Is it Better to Learn on Acoustic or Electric Guitar?
Acoustic vs. Electric Guitars
When shopping for their first guitars, new musicians often confront the predicament of whether to get an electric or an acoustic model. They frequently ask me which is a better kind on which to learn. The truth is it’s a matter of preference. If you prefer strumming or fingerpicking mellow folk tunes, acoustic is the go-to. However, if you like slamming out rockers and face-melting solos, electric guitar is a must. Still, it’s a good idea to know what you are getting into no matter which you choose.
Acoustic guitars are great for strumming and accompanying the voice, which is where a lot of beginners start. When you do get better, the wider gap between strings makes fingerpicking more accessible. Acoustic guitars, obviously, require no amplification to play, so they can be taken and played anywhere.
The acoustic guitar uses thicker gauge strings, which can be difficult for untrained fingers to press down firmly. This also makes more complex lead lines difficult to play. Moreover, the neck is thicker and wider, which can deb harder to wrap small hands around. The larger body can also be trying for smaller players to get their arms over.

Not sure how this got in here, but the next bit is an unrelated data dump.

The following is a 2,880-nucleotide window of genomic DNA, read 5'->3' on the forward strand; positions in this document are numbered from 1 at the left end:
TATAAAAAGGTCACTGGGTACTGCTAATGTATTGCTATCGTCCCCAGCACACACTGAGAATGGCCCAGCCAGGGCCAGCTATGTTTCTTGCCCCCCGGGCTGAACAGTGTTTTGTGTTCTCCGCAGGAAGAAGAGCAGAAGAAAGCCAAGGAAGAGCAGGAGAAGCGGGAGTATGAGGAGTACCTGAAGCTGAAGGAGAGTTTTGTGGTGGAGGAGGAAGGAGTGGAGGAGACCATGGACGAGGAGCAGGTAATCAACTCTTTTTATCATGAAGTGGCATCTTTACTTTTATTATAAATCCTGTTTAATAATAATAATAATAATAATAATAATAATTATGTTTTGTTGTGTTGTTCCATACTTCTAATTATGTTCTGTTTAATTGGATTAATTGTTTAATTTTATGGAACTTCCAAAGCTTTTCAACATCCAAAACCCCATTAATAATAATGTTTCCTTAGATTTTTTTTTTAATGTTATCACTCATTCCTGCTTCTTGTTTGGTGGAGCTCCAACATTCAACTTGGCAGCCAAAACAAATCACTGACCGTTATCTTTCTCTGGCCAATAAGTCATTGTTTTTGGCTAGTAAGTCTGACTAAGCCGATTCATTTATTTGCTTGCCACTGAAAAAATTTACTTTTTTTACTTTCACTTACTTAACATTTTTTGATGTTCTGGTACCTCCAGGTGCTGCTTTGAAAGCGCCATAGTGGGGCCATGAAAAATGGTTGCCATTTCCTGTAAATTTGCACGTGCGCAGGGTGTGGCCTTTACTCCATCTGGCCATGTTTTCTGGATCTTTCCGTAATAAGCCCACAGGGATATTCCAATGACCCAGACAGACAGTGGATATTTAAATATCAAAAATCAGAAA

The thinner strings and thinner neck are easier on neophyte hands and also make lead lines easier to play. The lighter string gauge likewise lends itself to easier bends, vibrato and barre chords. There is a lot to play with on the electric guitar, too. Pick-ups can be changed to get a different sound and effects can be before the signal goes through the amplifier.
Amplification is required to hear the electric guitar. This can get very loud and possibly obnoxious to family members. You may also have occasional problems with the electronics. Strumming open chords don’t sound quite as good and unless you have a microphone, your voice won’t be detectable over an amplifier.
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